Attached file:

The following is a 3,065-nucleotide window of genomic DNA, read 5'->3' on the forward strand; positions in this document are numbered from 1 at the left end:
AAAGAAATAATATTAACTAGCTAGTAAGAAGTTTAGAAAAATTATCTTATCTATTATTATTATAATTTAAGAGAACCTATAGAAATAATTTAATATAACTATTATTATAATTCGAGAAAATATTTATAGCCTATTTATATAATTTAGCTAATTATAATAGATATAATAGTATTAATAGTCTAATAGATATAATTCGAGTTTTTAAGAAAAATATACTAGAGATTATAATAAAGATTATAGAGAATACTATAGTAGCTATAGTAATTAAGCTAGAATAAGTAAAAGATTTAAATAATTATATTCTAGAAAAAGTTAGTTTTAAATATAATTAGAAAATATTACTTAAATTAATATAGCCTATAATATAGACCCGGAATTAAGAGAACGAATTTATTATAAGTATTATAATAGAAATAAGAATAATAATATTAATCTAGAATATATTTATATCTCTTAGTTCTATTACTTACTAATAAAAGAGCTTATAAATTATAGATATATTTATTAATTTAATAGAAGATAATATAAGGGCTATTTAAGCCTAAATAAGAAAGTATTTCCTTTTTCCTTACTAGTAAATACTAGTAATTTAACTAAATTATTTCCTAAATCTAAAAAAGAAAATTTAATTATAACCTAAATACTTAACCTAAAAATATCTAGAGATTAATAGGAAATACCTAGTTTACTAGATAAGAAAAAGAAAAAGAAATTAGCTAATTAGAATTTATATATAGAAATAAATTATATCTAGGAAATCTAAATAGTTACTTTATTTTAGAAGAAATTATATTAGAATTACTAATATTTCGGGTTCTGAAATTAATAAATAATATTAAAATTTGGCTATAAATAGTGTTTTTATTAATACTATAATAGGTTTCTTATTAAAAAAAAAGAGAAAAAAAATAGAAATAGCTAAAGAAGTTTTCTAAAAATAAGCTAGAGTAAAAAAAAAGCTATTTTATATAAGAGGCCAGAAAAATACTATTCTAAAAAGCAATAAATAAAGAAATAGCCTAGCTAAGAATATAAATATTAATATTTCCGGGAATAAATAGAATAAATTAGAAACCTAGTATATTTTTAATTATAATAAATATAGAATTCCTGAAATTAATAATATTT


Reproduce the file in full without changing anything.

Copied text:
The following is a 3,065-nucleotide window of genomic DNA, read 5'->3' on the forward strand; positions in this document are numbered from 1 at the left end:
AAAGAAATAATATTAACTAGCTAGTAAGAAGTTTAGAAAAATTATCTTATCTATTATTATTATAATTTAAGAGAACCTATAGAAATAATTTAATATAACTATTATTATAATTCGAGAAAATATTTATAGCCTATTTATATAATTTAGCTAATTATAATAGATATAATAGTATTAATAGTCTAATAGATATAATTCGAGTTTTTAAGAAAAATATACTAGAGATTATAATAAAGATTATAGAGAATACTATAGTAGCTATAGTAATTAAGCTAGAATAAGTAAAAGATTTAAATAATTATATTCTAGAAAAAGTTAGTTTTAAATATAATTAGAAAATATTACTTAAATTAATATAGCCTATAATATAGACCCGGAATTAAGAGAACGAATTTATTATAAGTATTATAATAGAAATAAGAATAATAATATTAATCTAGAATATATTTATATCTCTTAGTTCTATTACTTACTAATAAAAGAGCTTATAAATTATAGATATATTTATTAATTTAATAGAAGATAATATAAGGGCTATTTAAGCCTAAATAAGAAAGTATTTCCTTTTTCCTTACTAGTAAATACTAGTAATTTAACTAAATTATTTCCTAAATCTAAAAAAGAAAATTTAATTATAACCTAAATACTTAACCTAAAAATATCTAGAGATTAATAGGAAATACCTAGTTTACTAGATAAGAAAAAGAAAAAGAAATTAGCTAATTAGAATTTATATATAGAAATAAATTATATCTAGGAAATCTAAATAGTTACTTTATTTTAGAAGAAATTATATTAGAATTACTAATATTTCGGGTTCTGAAATTAATAAATAATATTAAAATTTGGCTATAAATAGTGTTTTTATTAATACTATAATAGGTTTCTTATTAAAAAAAAAGAGAAAAAAAATAGAAATAGCTAAAGAAGTTTTCTAAAAATAAGCTAGAGTAAAAAAAAAGCTATTTTATATAAGAGGCCAGAAAAATACTATTCTAAAAAGCAATAAATAAAGAAATAGCCTAGCTAAGAATATAAATATTAATATTTCCGGGAATAAATAGAATAAATTAGAAACCTAGTATATTTTTAATTATAATAAATATAGAATTCCTGAAATTAATAATATTT